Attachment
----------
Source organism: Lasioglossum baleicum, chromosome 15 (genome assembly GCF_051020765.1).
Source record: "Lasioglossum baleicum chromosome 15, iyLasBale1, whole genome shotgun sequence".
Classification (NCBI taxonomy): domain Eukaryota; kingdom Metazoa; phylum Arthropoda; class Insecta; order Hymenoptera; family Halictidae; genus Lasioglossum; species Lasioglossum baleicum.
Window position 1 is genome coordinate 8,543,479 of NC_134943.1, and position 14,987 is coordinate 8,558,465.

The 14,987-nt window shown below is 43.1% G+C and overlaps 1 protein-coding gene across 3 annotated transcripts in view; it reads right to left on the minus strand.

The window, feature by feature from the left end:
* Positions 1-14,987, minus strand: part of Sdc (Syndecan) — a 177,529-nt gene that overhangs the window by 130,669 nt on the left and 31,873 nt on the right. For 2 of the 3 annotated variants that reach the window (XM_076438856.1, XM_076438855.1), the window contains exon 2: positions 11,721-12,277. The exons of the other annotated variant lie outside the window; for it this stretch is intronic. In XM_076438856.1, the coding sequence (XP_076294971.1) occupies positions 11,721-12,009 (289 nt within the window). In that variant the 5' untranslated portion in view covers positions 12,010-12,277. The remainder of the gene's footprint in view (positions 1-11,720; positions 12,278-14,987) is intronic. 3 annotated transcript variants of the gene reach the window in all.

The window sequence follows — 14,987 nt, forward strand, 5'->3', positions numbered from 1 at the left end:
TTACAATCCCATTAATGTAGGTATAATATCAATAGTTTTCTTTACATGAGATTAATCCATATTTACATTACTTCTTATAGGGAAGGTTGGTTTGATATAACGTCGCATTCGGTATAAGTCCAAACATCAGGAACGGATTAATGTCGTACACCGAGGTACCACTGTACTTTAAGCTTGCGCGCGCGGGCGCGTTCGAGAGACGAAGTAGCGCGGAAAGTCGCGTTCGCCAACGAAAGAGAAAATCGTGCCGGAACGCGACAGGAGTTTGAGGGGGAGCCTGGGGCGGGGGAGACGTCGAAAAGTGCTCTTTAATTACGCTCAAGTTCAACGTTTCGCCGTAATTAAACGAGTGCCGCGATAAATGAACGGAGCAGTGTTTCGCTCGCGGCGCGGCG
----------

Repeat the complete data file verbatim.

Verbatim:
Source organism: Lasioglossum baleicum, chromosome 15 (genome assembly GCF_051020765.1).
Source record: "Lasioglossum baleicum chromosome 15, iyLasBale1, whole genome shotgun sequence".
Classification (NCBI taxonomy): domain Eukaryota; kingdom Metazoa; phylum Arthropoda; class Insecta; order Hymenoptera; family Halictidae; genus Lasioglossum; species Lasioglossum baleicum.
Window position 1 is genome coordinate 8,543,479 of NC_134943.1, and position 14,987 is coordinate 8,558,465.

The 14,987-nt window shown below is 43.1% G+C and overlaps 1 protein-coding gene across 3 annotated transcripts in view; it reads right to left on the minus strand.

The window, feature by feature from the left end:
* Positions 1-14,987, minus strand: part of Sdc (Syndecan) — a 177,529-nt gene that overhangs the window by 130,669 nt on the left and 31,873 nt on the right. For 2 of the 3 annotated variants that reach the window (XM_076438856.1, XM_076438855.1), the window contains exon 2: positions 11,721-12,277. The exons of the other annotated variant lie outside the window; for it this stretch is intronic. In XM_076438856.1, the coding sequence (XP_076294971.1) occupies positions 11,721-12,009 (289 nt within the window). In that variant the 5' untranslated portion in view covers positions 12,010-12,277. The remainder of the gene's footprint in view (positions 1-11,720; positions 12,278-14,987) is intronic. 3 annotated transcript variants of the gene reach the window in all.

The window sequence follows — 14,987 nt, forward strand, 5'->3', positions numbered from 1 at the left end:
TTACAATCCCATTAATGTAGGTATAATATCAATAGTTTTCTTTACATGAGATTAATCCATATTTACATTACTTCTTATAGGGAAGGTTGGTTTGATATAACGTCGCATTCGGTATAAGTCCAAACATCAGGAACGGATTAATGTCGTACACCGAGGTACCACTGTACTTTAAGCTTGCGCGCGCGGGCGCGTTCGAGAGACGAAGTAGCGCGGAAAGTCGCGTTCGCCAACGAAAGAGAAAATCGTGCCGGAACGCGACAGGAGTTTGAGGGGGAGCCTGGGGCGGGGGAGACGTCGAAAAGTGCTCTTTAATTACGCTCAAGTTCAACGTTTCGCCGTAATTAAACGAGTGCCGCGATAAATGAACGGAGCAGTGTTTCGCTCGCGGCGCGGCG